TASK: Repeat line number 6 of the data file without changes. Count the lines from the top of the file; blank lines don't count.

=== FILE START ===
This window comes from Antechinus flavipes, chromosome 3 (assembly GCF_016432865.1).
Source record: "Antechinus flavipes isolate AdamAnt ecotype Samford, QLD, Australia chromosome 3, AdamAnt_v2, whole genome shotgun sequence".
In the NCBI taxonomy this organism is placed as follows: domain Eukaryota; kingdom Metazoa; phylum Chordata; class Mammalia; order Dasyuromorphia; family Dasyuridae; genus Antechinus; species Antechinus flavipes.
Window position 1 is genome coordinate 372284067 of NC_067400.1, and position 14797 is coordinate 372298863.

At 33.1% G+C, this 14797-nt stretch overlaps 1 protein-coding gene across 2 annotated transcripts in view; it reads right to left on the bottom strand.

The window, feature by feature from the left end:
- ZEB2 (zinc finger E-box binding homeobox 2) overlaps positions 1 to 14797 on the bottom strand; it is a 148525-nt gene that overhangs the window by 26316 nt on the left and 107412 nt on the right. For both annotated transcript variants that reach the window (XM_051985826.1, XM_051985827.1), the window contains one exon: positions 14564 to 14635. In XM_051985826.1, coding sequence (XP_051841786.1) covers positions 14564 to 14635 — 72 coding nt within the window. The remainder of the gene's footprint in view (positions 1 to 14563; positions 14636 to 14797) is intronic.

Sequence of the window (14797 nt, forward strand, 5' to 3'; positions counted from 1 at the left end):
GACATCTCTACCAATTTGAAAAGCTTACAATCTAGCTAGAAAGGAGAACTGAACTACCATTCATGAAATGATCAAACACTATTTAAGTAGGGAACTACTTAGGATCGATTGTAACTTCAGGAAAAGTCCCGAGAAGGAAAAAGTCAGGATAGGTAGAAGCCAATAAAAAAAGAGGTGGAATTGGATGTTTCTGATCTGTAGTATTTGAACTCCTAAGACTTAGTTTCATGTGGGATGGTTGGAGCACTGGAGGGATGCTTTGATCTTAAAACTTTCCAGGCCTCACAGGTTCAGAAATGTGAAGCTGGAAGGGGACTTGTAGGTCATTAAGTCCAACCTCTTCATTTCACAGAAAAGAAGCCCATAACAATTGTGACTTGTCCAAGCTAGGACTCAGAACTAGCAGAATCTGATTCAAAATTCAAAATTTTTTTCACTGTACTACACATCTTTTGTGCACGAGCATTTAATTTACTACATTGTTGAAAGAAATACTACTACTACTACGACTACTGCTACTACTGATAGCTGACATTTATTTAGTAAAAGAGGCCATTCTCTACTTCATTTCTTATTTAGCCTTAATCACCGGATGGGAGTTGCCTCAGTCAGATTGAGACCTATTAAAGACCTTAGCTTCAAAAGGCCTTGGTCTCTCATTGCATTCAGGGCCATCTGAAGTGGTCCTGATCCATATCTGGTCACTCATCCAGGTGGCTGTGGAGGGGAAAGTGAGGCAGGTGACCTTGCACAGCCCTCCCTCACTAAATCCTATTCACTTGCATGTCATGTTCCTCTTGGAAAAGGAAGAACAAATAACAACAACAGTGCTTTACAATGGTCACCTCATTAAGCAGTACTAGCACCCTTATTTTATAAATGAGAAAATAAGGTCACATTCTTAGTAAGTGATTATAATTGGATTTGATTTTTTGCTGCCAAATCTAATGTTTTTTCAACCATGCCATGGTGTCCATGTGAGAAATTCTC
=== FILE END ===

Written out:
The window, feature by feature from the left end: